- - Sunday, March 20, 2011


Polar bear Knut mourned at zoo

BERLIN | Hundreds of fans of Knut the polar bear flocked to his zoo enclosure Sunday to mourn the sudden death of the celebrity who burst into the limelight as a cuddly, fluffy cub hand-fed by his keeper.

The beloved 4-year-old died Saturday afternoon in front of hundreds of visitors, taking keepers, animal experts and fans by surprise. The life expectancy of polar bear in the wild is 15 to 20 years, but animals in captivity normally live even longer because they are not exposed to hunger, thirst or infections.

“I can’t comprehend what happened there. He was happy before, there were no signs of anything — it’s so shocking,” said fan Eveline Litowski, who said she had come to the zoo to find out more about Knut’s death.

Ms. Litowski was among those who crowded around Knut’s empty compound Sunday, laying down red roses and white stuffed polar bears, lighting candles or putting up pictures of Knut with personal messages for him. Many children had drawn pictures of Knut or written farewell poems for their beloved bear.

Knut was rejected by his mother at birth, along with his twin brother, who survived only a couple of days. He attracted attention when his main caregiver, Thomas Doerflein, camped out at the zoo to give the button-eyed cub his bottle every two hours.


Cyprus against use of British bases for Libya

LIMASSOL | Cyprus said Sunday it opposed any use of British bases on the island to enforce a no-fly zone over Libya but conceded it has no power to stop their involvement.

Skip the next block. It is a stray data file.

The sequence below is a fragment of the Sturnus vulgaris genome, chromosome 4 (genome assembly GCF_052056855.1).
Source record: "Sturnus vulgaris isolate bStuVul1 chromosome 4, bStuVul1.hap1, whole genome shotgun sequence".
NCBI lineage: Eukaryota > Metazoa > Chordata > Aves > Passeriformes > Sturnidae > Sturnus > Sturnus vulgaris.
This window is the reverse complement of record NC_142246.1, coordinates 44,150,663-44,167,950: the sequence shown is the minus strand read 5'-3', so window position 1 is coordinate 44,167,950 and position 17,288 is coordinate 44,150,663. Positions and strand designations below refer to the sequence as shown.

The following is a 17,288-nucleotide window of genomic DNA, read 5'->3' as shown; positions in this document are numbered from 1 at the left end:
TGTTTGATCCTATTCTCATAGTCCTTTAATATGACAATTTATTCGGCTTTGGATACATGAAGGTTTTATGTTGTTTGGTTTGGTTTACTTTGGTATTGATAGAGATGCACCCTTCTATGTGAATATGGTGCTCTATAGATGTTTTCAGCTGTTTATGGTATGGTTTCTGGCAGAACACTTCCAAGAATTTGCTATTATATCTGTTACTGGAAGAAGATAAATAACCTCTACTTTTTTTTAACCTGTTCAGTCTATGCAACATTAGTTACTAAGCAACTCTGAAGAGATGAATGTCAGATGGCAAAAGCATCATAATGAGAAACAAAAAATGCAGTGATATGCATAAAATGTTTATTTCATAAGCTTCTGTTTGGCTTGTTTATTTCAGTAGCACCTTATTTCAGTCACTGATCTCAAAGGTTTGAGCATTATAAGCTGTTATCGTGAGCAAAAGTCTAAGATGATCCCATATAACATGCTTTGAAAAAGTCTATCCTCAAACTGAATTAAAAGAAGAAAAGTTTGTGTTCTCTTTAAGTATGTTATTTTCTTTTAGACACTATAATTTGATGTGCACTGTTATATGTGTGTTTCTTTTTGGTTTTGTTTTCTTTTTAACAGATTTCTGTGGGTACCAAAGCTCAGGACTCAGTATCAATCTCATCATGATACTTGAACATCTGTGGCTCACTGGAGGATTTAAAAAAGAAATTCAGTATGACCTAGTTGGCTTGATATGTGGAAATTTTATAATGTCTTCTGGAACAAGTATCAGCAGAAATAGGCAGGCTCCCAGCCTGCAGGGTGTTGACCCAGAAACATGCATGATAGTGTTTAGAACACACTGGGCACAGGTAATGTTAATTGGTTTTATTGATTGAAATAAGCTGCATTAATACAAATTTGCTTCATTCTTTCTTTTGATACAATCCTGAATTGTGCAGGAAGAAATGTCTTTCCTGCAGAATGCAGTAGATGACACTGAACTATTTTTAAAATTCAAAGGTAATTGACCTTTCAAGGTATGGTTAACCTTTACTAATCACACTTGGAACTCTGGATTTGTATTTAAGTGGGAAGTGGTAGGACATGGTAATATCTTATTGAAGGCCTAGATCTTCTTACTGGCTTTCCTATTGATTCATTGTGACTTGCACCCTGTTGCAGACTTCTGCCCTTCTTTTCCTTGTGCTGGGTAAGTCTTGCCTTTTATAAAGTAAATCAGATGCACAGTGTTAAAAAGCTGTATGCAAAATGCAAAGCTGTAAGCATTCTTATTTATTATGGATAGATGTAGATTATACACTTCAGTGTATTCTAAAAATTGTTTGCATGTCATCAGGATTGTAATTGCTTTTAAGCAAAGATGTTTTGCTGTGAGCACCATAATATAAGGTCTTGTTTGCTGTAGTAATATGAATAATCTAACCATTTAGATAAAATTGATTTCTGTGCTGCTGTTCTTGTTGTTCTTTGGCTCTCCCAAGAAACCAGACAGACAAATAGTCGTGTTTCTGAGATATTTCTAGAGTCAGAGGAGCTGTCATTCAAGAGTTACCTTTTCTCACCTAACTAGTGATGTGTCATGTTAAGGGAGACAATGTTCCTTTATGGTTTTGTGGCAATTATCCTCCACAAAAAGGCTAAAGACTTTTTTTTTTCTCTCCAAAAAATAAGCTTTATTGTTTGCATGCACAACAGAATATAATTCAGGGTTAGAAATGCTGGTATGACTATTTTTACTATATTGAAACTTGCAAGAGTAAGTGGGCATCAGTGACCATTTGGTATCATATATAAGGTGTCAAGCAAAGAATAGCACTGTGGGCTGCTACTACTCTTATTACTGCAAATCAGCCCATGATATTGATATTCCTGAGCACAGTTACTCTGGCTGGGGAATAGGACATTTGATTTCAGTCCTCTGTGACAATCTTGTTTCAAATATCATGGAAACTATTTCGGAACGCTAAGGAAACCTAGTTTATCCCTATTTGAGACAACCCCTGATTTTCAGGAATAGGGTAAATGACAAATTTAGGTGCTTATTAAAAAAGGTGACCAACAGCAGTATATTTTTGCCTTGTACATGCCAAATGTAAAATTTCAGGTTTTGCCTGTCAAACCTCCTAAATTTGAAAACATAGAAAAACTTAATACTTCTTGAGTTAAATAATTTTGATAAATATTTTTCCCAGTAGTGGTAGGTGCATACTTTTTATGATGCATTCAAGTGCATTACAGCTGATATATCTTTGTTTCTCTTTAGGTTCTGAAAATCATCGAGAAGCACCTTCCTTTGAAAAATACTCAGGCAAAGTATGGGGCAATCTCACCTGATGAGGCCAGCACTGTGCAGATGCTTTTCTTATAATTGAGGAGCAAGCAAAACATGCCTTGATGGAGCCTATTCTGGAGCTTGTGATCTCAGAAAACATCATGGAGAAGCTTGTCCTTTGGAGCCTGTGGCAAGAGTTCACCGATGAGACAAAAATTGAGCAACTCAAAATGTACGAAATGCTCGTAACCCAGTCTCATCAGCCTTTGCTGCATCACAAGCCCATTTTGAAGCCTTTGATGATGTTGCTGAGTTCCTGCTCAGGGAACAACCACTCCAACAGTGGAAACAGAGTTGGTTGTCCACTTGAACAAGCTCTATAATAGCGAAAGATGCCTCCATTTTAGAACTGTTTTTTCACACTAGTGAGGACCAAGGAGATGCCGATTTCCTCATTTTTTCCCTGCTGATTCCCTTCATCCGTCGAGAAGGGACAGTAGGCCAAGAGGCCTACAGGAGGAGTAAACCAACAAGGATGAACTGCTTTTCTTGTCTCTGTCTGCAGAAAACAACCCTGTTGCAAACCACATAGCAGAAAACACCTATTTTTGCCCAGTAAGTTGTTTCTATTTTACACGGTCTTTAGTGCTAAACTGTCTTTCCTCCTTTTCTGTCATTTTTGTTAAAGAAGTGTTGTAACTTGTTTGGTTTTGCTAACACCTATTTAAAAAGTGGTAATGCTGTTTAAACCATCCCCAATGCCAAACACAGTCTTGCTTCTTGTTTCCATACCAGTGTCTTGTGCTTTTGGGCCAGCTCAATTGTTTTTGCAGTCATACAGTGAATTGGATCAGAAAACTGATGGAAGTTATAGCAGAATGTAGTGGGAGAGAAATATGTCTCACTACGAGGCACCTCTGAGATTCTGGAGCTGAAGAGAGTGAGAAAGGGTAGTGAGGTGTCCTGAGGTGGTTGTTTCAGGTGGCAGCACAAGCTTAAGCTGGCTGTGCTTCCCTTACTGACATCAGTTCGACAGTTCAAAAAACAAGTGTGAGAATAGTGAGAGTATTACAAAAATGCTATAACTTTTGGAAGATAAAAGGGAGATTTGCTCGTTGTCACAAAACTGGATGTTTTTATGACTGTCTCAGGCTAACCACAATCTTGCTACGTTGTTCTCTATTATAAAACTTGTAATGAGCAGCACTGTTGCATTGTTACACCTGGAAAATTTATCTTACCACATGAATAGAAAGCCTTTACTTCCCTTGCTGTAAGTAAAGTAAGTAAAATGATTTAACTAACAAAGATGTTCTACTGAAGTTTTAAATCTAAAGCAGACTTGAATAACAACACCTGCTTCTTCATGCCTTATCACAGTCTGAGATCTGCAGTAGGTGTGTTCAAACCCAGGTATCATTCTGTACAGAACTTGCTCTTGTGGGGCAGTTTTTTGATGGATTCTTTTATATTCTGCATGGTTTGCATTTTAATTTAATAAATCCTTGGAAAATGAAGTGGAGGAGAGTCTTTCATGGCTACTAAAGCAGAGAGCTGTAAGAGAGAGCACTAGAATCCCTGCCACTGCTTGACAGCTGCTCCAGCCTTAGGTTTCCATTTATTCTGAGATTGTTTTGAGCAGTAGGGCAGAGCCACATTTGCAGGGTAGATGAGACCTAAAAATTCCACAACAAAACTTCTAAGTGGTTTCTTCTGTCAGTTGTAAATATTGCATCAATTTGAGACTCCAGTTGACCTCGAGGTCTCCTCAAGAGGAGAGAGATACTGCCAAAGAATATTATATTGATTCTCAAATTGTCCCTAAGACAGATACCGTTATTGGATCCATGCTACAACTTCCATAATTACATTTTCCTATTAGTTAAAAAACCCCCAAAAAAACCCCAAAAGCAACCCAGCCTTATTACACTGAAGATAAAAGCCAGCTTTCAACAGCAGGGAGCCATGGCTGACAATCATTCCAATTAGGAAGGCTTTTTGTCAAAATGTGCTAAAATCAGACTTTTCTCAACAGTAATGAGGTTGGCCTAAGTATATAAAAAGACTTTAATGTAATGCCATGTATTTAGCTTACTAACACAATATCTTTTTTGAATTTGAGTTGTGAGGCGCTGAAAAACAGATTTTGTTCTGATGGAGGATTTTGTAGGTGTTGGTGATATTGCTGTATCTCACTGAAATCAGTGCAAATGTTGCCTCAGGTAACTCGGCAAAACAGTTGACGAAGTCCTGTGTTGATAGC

Britain has two sovereign military bases on Cyprus, an island in the eastern Mediterranean that is a former colony.

A command center to coordinate the movement of British assets over Libya has been set up at a Royal Air Force base at Akrotiri, on the southern coast of the island.

“Unfortunately, these bases are sovereign and can be used merely with Britain issuing an advisory [to Cyprus]. We have given the message to Britain that we do not wish for these bases to be used, that we are against that,” Cypriot President Demetris Christofias told reporters.


Official denies isolation over Libya coalition

BERLIN | German Foreign Minister Guido Westerwelle on Sunday dismissed allegations that Berlin is internationally isolated after refusing to join its NATO allies in staging military strikes on Libya.

Germany abstained Thursday in the U.N. Security Council vote authorizing the action, breaking ranks with the United States, France and Britain, joining China and Russia instead.

“The impression that Germany is isolated in Europe or the international community is completely wrong. Many other countries in the European Union not only understand our position, not only respect it, but also share it,” he told a news conference.

Asked which EU countries shared Berlin’s policy, Mr. Westerwelle named Poland.

The government’s decision to opt out of any military action in Libya has drawn furious criticism at home. One newspaper accused Berlin of siding with dictators rather than its most important NATO allies, and on Sunday a senior politician within the ruling coalition questioned the decision to abstain.

Mr. Westerwelle said 7,000 German troops were on foreign missions, including 5,000 in Afghanistan. “We are meeting our international obligations,” he said.

From wire dispatches and staff reports



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